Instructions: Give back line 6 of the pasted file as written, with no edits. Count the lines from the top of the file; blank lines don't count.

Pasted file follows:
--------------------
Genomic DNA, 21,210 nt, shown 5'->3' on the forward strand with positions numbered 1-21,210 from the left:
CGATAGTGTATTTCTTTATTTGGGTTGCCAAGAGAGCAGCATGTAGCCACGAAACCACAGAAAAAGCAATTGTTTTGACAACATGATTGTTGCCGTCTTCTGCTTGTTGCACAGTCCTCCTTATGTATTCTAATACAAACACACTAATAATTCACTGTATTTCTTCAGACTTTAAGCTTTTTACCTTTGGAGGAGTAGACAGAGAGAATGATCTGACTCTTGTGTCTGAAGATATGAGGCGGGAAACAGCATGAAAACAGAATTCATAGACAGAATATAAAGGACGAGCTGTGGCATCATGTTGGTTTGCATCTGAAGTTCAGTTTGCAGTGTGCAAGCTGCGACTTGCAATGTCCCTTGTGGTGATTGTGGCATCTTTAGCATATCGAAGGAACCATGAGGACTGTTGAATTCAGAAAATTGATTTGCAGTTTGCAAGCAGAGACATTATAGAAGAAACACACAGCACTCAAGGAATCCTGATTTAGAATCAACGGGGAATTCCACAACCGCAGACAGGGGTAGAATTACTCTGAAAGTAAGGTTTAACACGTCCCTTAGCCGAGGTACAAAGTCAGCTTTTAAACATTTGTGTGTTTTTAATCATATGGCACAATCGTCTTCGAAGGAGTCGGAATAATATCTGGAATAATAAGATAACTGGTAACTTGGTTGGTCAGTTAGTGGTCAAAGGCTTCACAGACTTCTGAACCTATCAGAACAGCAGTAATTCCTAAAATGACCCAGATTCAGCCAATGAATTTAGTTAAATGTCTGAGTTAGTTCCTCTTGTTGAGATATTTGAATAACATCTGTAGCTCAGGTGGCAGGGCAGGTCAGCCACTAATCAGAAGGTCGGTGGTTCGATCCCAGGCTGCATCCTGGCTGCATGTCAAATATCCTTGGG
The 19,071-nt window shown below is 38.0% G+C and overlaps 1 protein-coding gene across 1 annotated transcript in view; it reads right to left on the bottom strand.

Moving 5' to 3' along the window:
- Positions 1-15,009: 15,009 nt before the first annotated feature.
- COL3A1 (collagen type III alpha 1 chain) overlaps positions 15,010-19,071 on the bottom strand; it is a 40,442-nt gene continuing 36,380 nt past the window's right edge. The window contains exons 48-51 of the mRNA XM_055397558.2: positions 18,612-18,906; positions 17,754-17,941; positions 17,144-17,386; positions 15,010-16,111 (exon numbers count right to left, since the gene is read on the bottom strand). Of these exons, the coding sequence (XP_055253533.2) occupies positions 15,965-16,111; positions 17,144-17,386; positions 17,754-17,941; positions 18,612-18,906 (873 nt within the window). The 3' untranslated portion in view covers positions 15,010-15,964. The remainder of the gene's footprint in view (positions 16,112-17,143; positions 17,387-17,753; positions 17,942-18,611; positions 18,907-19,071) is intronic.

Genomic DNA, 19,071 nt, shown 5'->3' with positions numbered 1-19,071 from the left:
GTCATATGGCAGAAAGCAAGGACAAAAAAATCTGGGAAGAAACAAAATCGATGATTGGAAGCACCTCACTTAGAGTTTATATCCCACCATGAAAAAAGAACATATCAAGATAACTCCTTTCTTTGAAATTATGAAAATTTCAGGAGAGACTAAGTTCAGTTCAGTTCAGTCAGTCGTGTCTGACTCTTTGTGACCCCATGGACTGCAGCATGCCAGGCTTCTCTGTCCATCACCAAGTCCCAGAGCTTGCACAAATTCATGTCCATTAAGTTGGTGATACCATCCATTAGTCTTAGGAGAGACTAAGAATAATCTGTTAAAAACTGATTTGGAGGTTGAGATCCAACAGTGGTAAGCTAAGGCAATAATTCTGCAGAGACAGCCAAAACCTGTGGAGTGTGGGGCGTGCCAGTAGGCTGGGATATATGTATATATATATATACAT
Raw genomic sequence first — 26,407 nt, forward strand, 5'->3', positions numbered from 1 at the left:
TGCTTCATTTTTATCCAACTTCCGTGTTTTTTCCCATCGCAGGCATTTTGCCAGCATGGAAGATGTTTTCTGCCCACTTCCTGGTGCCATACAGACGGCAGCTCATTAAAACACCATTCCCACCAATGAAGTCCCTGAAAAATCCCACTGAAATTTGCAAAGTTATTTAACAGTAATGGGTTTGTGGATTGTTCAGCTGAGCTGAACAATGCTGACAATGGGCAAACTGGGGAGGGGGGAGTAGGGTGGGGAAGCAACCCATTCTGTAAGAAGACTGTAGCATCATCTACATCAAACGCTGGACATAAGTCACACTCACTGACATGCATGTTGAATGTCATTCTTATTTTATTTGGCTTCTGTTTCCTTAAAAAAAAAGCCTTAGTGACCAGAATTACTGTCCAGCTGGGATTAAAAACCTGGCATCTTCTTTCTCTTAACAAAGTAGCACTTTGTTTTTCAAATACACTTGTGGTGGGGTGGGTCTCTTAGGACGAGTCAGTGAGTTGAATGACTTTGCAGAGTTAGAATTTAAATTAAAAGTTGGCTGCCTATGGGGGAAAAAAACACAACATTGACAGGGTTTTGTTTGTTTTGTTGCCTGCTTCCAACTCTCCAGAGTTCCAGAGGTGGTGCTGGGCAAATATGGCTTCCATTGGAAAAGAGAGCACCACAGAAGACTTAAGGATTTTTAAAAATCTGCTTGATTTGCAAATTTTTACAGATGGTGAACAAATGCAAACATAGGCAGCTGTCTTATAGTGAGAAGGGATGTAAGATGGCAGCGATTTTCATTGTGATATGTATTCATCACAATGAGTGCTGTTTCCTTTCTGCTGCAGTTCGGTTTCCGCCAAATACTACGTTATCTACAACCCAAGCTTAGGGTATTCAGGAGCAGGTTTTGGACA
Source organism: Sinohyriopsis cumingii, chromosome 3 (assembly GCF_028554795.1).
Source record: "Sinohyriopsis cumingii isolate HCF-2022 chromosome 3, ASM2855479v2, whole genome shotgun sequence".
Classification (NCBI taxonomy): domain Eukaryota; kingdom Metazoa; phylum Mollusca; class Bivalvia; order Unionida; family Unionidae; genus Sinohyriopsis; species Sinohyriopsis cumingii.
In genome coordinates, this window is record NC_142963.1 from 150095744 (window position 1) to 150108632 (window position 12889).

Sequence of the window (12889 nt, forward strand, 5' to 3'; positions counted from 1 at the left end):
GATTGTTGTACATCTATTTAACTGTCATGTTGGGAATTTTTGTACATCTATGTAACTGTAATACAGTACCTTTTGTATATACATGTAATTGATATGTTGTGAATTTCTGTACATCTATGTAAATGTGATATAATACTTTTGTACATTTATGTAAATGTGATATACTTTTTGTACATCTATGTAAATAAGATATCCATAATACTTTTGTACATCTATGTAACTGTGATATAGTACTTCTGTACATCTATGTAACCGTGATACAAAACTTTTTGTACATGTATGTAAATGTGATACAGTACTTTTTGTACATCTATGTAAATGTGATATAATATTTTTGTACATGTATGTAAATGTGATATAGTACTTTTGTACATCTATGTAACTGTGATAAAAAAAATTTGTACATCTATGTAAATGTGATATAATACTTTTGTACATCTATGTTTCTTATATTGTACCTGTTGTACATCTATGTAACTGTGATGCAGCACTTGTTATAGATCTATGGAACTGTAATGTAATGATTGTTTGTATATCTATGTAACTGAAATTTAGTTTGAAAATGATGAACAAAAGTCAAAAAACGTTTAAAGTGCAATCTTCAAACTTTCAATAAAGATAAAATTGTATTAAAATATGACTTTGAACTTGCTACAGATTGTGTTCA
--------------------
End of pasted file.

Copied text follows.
- COL3A1 (collagen type III alpha 1 chain) overlaps positions 15,010-19,071 on the bottom strand; it is a 40,442-nt gene continuing 36,380 nt past the window's right edge. The window contains exons 48-51 of the mRNA XM_055397558.2: positions 18,612-18,906; positions 17,754-17,941; positions 17,144-17,386; positions 15,010-16,111 (exon numbers count right to left, since the gene is read on the bottom strand). Of these exons, the coding sequence (XP_055253533.2) occupies positions 15,965-16,111; positions 17,144-17,386; positions 17,754-17,941; positions 18,612-18,906 (873 nt within the window). The 3' untranslated portion in view covers positions 15,010-15,964. The remainder of the gene's footprint in view (positions 16,112-17,143; positions 17,387-17,753; positions 17,942-18,611; positions 18,907-19,071) is intronic.